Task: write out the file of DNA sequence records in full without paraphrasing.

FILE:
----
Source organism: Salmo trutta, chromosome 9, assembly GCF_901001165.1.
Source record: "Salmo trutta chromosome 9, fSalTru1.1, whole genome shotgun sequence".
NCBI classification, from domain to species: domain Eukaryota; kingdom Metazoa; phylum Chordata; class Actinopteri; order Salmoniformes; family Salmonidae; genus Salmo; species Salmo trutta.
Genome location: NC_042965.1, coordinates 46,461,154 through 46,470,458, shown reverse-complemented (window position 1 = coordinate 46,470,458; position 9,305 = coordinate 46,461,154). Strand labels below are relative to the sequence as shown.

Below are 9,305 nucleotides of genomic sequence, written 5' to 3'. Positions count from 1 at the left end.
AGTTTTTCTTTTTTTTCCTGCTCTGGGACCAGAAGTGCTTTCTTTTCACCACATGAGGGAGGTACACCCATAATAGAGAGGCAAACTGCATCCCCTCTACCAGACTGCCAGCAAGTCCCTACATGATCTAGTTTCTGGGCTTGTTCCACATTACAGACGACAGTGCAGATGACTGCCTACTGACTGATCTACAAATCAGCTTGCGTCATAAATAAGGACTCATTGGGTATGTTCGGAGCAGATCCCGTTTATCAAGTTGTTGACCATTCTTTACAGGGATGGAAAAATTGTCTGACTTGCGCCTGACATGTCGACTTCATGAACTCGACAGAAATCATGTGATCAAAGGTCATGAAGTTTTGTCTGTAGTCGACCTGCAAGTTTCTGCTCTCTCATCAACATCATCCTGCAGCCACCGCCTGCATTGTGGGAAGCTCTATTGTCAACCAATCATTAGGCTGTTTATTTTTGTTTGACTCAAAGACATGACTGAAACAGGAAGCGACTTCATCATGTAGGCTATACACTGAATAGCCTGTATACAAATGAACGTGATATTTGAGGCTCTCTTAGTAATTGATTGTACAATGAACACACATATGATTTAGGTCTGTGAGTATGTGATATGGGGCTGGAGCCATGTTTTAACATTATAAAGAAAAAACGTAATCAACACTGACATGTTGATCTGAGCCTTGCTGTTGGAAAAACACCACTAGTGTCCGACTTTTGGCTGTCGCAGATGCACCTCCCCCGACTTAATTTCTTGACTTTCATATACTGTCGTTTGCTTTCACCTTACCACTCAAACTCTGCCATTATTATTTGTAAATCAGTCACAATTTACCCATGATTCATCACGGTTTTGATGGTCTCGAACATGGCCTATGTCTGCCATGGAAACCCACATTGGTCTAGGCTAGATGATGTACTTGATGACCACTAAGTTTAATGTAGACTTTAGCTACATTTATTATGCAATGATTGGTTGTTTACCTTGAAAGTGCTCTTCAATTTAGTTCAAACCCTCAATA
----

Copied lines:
Source organism: Salmo trutta, chromosome 9, assembly GCF_901001165.1.
Source record: "Salmo trutta chromosome 9, fSalTru1.1, whole genome shotgun sequence".
NCBI classification, from domain to species: domain Eukaryota; kingdom Metazoa; phylum Chordata; class Actinopteri; order Salmoniformes; family Salmonidae; genus Salmo; species Salmo trutta.
Genome location: NC_042965.1, coordinates 46,461,154 through 46,470,458, shown reverse-complemented (window position 1 = coordinate 46,470,458; position 9,305 = coordinate 46,461,154). Strand labels below are relative to the sequence as shown.

Below are 9,305 nucleotides of genomic sequence, written 5' to 3'. Positions count from 1 at the left end.
AGTTTTTCTTTTTTTTCCTGCTCTGGGACCAGAAGTGCTTTCTTTTCACCACATGAGGGAGGTACACCCATAATAGAGAGGCAAACTGCATCCCCTCTACCAGACTGCCAGCAAGTCCCTACATGATCTAGTTTCTGGGCTTGTTCCACATTACAGACGACAGTGCAGATGACTGCCTACTGACTGATCTACAAATCAGCTTGCGTCATAAATAAGGACTCATTGGGTATGTTCGGAGCAGATCCCGTTTATCAAGTTGTTGACCATTCTTTACAGGGATGGAAAAATTGTCTGACTTGCGCCTGACATGTCGACTTCATGAACTCGACAGAAATCATGTGATCAAAGGTCATGAAGTTTTGTCTGTAGTCGACCTGCAAGTTTCTGCTCTCTCATCAACATCATCCTGCAGCCACCGCCTGCATTGTGGGAAGCTCTATTGTCAACCAATCATTAGGCTGTTTATTTTTGTTTGACTCAAAGACATGACTGAAACAGGAAGCGACTTCATCATGTAGGCTATACACTGAATAGCCTGTATACAAATGAACGTGATATTTGAGGCTCTCTTAGTAATTGATTGTACAATGAACACACATATGATTTAGGTCTGTGAGTATGTGATATGGGGCTGGAGCCATGTTTTAACATTATAAAGAAAAAACGTAATCAACACTGACATGTTGATCTGAGCCTTGCTGTTGGAAAAACACCACTAGTGTCCGACTTTTGGCTGTCGCAGATGCACCTCCCCCGACTTAATTTCTTGACTTTCATATACTGTCGTTTGCTTTCACCTTACCACTCAAACTCTGCCATTATTATTTGTAAATCAGTCACAATTTACCCATGATTCATCACGGTTTTGATGGTCTCGAACATGGCCTATGTCTGCCATGGAAACCCACATTGGTCTAGGCTAGATGATGTACTTGATGACCACTAAGTTTAATGTAGACTTTAGCTACATTTATTATGCAATGATTGGTTGTTTACCTTGAAAGTGCTCTTCAATTTAGTTCAAACCCTCAATA